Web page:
Choosing your Footwear


Feet come in all shapes and sizes. Shoes also come in many shapes and sizes, but it is not always easy for everyone to find the right shoe for them. When choosing a shoe it is important to have a good look at your own foot to ensure that it really is going to fit comfortably in to the shoe you have selected.

What to consider about your own feet…

The length of your feet when standing up
Many people have one foot longer than the other so it is important to make sure you fit the shoes to the longer foot. When you stand up and are walking your foot lengthens somewhat at certain times during gait, so always walk around in the shoes you are trying on. You need around a 1cm gap between your longest toe (big toe or 2nd toe usually) and the end of the shoe when you are standing to ensure your toes wont hit the end of the shoe when walking.
The width of your forefoot
Typically the widest part of the forefoot is where the toes meet the foot (the metatarsophalangel joints). If a person has a bunion (where the joint of either the big toe or little toe protrudes) the foot can be very wide and
finding shoes to fit can become difficult.
The width of the foot at the toes
Some people’s toes splay and create a squarer shape, whereas others curve a bit and make a more rounded shape. It is important to look at the shape of the toebox of the shoe and try to make sure your toes are going to fit in to it without being squashed.
The height of your toes
This may sound a bit strange, but while some people have straight toes which are thus not very high, others have toes that curl down (hammer toes or claw toes) which means that the knuckle sticks up. These knuckles can very easily rub on the top of a shoe if the toe box is not deep enough. It is also important to note that if you wear a shoe that does not stay on the foot properly it is necessary to claw your toes to try to hold the shoe on.

The height of your instep
This is the area on top of your foot above your arch. People who have low arches have low insteps, and
people who have high arches have high insteps. Shoes that have laces, buckles or velcro over the instep are
great because they can be adjusted to suit you, but if they don’t they have the potential to be too roomy, or
too tight to the point that you may not be able to get them on.
The width of your heel
This is the area at the back of the ankle. If you have a wide heel and try to fit it in to a shoe with a narrow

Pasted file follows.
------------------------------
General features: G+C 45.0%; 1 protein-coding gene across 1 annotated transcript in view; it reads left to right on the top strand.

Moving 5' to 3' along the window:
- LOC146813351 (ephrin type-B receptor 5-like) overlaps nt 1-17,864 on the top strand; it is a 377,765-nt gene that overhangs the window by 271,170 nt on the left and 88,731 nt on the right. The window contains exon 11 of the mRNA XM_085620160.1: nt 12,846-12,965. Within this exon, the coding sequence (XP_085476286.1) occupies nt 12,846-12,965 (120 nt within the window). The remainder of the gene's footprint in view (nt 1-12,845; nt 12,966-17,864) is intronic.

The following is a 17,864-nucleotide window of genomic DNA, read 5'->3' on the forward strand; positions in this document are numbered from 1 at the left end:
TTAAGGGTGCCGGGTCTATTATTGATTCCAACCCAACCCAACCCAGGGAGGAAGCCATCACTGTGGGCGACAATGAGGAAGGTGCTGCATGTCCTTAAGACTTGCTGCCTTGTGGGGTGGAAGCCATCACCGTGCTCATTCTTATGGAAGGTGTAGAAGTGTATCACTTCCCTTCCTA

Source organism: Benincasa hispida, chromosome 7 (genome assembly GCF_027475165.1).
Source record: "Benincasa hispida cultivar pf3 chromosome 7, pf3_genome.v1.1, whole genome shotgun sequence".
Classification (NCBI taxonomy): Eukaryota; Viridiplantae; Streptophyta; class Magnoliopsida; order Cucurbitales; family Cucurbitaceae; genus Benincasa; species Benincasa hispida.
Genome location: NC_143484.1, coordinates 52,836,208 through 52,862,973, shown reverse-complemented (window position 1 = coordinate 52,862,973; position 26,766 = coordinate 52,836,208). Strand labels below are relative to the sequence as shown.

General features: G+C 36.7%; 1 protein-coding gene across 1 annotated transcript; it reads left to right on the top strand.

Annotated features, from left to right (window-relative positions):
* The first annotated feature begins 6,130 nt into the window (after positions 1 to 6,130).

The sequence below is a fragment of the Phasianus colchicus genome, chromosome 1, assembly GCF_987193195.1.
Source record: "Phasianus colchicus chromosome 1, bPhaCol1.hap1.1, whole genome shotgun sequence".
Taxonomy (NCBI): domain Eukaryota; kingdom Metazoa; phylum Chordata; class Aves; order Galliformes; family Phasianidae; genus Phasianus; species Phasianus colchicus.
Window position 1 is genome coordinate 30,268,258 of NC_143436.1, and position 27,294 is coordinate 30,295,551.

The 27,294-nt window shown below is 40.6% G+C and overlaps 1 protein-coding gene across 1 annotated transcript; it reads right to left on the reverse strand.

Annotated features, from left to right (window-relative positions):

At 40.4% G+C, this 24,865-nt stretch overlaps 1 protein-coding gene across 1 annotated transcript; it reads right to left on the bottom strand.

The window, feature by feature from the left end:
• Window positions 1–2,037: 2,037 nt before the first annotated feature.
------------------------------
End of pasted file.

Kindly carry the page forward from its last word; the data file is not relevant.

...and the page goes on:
heel you will potentially end up with areas that dig in and rub on the heel. Conversely, putting a narrow heel
in to a shoe with a wide heel will mean the heel slips out of the shoe and you will need to claw your toes or
change your gait to keep the shoe on.

Swelling
If you are prone to foot swelling or oedema it may be worth choosing a shoe that can be made tighter or looser (using laces, buckles or velcro) depending on the amount of swelling your are experiencing. It is advised to shop for your shoes later in the day when your feet may have some swelling to ensure that you don’t choose a shoe that is too tight.

So now that we’ve had a good look at your feet and thus the style of shoe you need to aim for, it’s time to
have a look at the construction of the shoe…

How to choose your footware

What to look for in a shoe

The shoe should bend at the toe – and nowhere else!
If you hold the shoe at the heel and the toe and try to bend it in half, the shoe should bend where the toes would bend. The shoe shouldn’t bend in the middle where the arch is. Having the shoe bend where the toes do is obviously going to make it more comfortable, and it also prevents the heel from slipping out of the back of the shoe. (This is a common reason why children find new school shoes rub at the back of the ankle – it can take a few wears before the sole softens up and bends easily at the toe, so the heel slips out at the back and rubs. The new hard leather around the back of the heel doesn’t help either.) If a shoe bends in the middle it is not giving enough support at the arch.
The shoe shouldn’t twist too much
You can test this by holding the shoe at the heel and at the toe and trying to twist it one way and then the
other. A small amount of movement is necessary, but a shoe that twists too much is not supportive for the
foot.

The materials used in the shoe’s construction
Leather is one of the most common and best materials used for shoe construction. Being a natural material it breathes, and it also has the potential to stretch slightly to accommodate the shape of your foot, although it is important that it doesn’t stretch too much and thus reduce stability. It can also be quite strong to provide good protection for the foot. People who have very wide feet, bunions or clawed toes often benefit from wearing shoes which have soft, flexible materials used in the toe box or instep area to prevent too much pressure being put on the foot by the shoe. Neoprene (wet suit material) is commonly used for this purpose.